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Narrative Mortality

Narrative Mortality: Death, Closure, and New Wave Cinemas

Catherine Russell
Copyright Date: 1995
Edition: NED - New edition
Pages: 280
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  • Book Info
    Narrative Mortality
    Book Description:

    What seems like closure might be something more, as Catherine Russell shows us in this book about death in narrative cinema since the 1950s. Analyzing the structural importance of death in narrative endings, as well as the thematics of loss and redemption, Russell identifies mortality as a valuable critical tool for understanding the cinema of the second half of the twentieth century. Her work includes close textual readings of films by Fritz Lang, Wim Wenders, Oshima Nagisa, Jean-Luc Godard, and Robert Altman, among others._x000B_

    eISBN: 978-0-8166-8608-7
    Subjects: Film Studies

Table of Contents

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    (pp. 1-30)

    Death may once have been “tamed” by social representations, but it is now indisputably “wild,” a signifier adrift in the cultural image bank. Death remains feared, denied, and hidden, and yet images of death are a staple of the mass media. As medical and health technologies continue to battle mortality with as little success as ever, news broadcasts prioritize stories according to the number of deaths involved. Such is the paradox of the absence of death from daily lived experience on the one hand and its omnipresence in the media on the other. Rather than regard this as a problem,...

  2. ONE BEYOND PLEASURE: Lang and Mortification
    (pp. 31-66)

    Death has acquired a certain authority in narrative cinema as it endows film after film with a weighty burden of meaning. However, death can endow cinematic narrative with another kind of authority, one that extends beyond representation to the historical “real” of its production and reception. When Walter Benjamin refers to the authority of death for the storyteller, he makes a distinction between novelistic and storytelling narrative forms. In the “novelistic” mode, the individual reader warms his/her “shivering life with a death that he reads about.”² For the storyteller, on the other hand, death is the sign of the transposition...

  3. TWO WIM WENDERS: Film as Death at Work
    (pp. 67-104)

    Twenty-five years after Lang’s last American film, Wim Wenders crossed the ocean from Germany to makeHammetat Francis Ford Coppola’s Zoetrope studio in Los Angeles. Over the five years that this $10-million film was in production, Wenders made four independent films, among them the two featuresLightning Over Water(1980) andThe State of Things(1982). Both films can be read as allegories of narrative mortality, but the parameters are quite different from those discussed in chapter 1. In this case, narrative mortality is produced as an auteurist signature, an investment of subjectivity in cinematic representation that is cognizant...

  4. THREE OSHIMA NAGISA: The Limits of Nationhood
    (pp. 105-136)

    One of Oshima’s best-known films,Death by Hanging(1968), might be considered the repressed text ofBeyond a Reasonable Doubt, laying bare all the contradictions of the two institutions of cinema and capital punishment, analogizing them and mutually indicting them. The space of the imaginary is opened up by exploiting that very doubt in the believability of the image that causes so much anxiety in Lang’s film. As inBeyond a Reasonable Doubt, the body of the “guinea pig” is at first that of an automaton, and, like Garrett’s, it isgivenmemory, history, crime, and guilt, under the threat...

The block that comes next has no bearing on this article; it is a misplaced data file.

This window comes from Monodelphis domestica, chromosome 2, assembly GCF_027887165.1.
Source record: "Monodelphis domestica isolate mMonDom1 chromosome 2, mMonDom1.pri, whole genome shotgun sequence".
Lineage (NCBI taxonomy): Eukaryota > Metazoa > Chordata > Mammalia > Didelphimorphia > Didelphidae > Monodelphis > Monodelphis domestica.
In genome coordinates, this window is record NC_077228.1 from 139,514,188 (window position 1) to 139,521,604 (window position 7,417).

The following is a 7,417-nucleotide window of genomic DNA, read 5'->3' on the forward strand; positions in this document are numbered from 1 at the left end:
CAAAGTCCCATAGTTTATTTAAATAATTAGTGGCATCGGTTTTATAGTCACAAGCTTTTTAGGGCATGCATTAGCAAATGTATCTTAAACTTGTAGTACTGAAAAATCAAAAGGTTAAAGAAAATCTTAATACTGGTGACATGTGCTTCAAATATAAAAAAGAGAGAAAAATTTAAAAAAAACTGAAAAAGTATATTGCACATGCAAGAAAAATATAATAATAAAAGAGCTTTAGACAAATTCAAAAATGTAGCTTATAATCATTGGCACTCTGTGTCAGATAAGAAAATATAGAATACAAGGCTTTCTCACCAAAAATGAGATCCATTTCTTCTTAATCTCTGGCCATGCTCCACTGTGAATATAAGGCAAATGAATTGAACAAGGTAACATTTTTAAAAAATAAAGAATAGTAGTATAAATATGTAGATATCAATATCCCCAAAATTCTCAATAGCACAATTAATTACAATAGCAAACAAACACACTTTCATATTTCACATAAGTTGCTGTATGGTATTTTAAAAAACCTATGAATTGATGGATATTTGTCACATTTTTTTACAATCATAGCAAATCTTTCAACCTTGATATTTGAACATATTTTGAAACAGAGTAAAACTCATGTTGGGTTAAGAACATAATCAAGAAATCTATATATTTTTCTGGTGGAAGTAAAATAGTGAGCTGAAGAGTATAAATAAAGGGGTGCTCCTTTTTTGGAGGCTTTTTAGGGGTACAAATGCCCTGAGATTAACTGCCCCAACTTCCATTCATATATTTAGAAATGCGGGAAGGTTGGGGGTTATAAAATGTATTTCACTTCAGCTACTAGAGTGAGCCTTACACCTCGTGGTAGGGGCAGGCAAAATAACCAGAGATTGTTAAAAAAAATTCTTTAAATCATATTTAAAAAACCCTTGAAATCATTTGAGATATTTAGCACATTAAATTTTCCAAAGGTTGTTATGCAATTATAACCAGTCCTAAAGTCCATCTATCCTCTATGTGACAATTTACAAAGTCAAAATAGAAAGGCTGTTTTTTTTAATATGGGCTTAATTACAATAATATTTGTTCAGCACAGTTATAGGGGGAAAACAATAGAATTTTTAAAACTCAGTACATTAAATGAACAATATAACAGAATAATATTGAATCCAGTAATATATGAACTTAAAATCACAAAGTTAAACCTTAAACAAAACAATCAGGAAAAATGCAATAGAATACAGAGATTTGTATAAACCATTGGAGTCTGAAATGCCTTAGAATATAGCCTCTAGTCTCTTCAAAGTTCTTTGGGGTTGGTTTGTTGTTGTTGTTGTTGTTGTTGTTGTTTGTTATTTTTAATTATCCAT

5. FOUR JEAN-LUC GODARD: Allegory of the Body
    (pp. 137-172)

    In a 1965 interview, when asked about all the blood inPierrot le fou, Godard responded, “Not blood. Red.”²—indicating that for him, as for Oshima, the representation of death is a form of writing in the cinema. This treatment of death allows for a carnivalesque, ironic attitude toward mortality in which the bonds of pathos are broken with laughter. At the same time, though, in the throes of his ongoing critique of film language in the 1960s, Godard maintains an attitude of melancholy in the face of the loss of illusionism. The representation of death is always and inevitably...

  6. FIVE AMERICAN APOCALYPTICISM: The Sight of the Crisis
    (pp. 173-208)

    Violence to the body, represented in ever more vivid anatomical detail, through the use of ever more special effects, has come to signify death in contemporary American narrative film. As the substantial lived body is wrenched apart, it is anatomized through wounding and ejaculating blood, and becomes the producer of it own excess. This strategy involves a shift of emphasis from the more abstract sense of the individual to a biological, organic sense of the finite self. Moreover, it represents a very different fear of death, replacing the existential anxiety of the European “art” film with a fear of “unnatural”...

    (pp. 209-226)

    Many of the films discussed in this book end with images of sky and water, blue expanses broken only by a horizon or a cloud(Le Mépris, Pierrot le fou, Lightning Over Water, Nashville).Visibility itself is stripped to its most essential form of seeing, and yet there is nothing to be seen. If “nothing” is the threat of death, it is also the potential of narrative to create a void, a desire for meaning. In the empty image of sea, sky, or both, nature provides the background for a historiography of catastrophe in which nothing and everything happens. Natural...